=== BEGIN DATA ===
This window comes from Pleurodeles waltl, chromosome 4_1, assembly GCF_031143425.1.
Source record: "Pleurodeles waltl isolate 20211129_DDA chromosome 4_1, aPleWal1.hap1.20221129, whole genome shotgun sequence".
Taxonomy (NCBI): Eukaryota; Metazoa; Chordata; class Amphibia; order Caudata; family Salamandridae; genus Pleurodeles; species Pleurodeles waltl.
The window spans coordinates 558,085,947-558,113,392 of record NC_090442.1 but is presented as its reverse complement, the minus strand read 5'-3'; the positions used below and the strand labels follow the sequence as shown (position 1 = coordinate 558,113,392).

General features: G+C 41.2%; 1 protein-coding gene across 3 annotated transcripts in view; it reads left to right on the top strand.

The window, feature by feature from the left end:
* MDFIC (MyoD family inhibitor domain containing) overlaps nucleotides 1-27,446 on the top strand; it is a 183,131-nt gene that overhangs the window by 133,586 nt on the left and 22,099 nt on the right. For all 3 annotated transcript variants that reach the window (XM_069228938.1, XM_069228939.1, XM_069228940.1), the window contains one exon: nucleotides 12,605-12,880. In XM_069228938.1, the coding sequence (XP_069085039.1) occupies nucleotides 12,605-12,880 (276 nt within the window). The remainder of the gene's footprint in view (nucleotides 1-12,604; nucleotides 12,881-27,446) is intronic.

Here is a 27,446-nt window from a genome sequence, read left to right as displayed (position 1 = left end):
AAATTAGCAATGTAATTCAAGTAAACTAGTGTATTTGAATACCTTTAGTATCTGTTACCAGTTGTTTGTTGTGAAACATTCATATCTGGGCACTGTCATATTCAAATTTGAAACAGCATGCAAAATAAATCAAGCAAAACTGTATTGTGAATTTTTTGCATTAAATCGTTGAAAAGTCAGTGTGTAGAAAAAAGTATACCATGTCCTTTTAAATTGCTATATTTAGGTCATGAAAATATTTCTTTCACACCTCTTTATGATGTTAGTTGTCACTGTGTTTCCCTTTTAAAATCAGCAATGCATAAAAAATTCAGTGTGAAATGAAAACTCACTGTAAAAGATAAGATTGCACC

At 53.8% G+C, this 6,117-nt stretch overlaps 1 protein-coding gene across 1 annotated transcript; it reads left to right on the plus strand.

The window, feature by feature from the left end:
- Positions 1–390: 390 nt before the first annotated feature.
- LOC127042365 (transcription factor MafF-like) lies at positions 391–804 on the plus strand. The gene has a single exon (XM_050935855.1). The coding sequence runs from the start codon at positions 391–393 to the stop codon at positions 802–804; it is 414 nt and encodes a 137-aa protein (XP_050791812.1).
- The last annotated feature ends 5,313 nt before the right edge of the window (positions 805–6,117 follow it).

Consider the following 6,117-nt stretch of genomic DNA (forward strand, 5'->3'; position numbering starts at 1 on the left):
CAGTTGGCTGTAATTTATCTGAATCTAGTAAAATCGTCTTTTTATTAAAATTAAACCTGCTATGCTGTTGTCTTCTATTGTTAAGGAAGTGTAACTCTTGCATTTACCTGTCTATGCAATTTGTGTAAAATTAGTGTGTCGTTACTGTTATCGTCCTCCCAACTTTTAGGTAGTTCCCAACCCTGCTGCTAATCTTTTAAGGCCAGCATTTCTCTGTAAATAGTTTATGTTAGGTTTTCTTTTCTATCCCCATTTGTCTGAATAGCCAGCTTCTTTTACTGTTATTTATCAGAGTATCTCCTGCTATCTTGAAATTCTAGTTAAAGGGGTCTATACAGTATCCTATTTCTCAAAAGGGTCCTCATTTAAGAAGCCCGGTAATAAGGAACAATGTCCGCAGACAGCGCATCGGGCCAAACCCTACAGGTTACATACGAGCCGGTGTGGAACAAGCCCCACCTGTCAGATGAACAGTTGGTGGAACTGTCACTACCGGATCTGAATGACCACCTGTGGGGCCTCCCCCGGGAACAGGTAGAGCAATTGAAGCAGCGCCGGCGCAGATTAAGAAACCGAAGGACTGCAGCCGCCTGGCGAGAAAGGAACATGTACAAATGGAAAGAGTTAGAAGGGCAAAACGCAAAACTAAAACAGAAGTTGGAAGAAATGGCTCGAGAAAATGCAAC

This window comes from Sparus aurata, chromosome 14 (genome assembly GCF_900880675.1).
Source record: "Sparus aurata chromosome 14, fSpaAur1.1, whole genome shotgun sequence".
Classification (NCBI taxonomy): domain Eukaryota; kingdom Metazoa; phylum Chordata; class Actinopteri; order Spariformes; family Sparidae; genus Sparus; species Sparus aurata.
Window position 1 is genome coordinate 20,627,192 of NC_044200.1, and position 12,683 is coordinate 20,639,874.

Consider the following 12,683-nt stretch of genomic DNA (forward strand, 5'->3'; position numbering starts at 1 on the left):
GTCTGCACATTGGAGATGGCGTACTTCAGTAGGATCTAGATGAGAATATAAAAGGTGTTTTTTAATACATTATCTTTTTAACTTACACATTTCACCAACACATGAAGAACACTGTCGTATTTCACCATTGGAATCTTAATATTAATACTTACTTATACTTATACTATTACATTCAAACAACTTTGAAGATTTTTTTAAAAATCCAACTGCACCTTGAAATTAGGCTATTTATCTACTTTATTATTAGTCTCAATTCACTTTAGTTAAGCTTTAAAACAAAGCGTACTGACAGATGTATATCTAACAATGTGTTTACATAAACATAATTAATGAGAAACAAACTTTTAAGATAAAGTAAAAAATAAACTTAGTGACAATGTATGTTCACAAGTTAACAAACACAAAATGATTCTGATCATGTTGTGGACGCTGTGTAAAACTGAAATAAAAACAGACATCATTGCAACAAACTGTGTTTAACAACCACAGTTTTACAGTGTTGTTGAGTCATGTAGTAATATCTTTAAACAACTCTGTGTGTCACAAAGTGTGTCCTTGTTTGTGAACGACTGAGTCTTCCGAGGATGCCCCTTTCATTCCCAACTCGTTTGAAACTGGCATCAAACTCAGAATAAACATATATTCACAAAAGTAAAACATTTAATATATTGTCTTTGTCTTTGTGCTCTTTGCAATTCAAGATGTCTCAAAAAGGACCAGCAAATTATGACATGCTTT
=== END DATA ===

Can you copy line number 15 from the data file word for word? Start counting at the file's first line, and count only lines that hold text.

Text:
Consider the following 6,117-nt stretch of genomic DNA (forward strand, 5'->3'; position numbering starts at 1 on the left):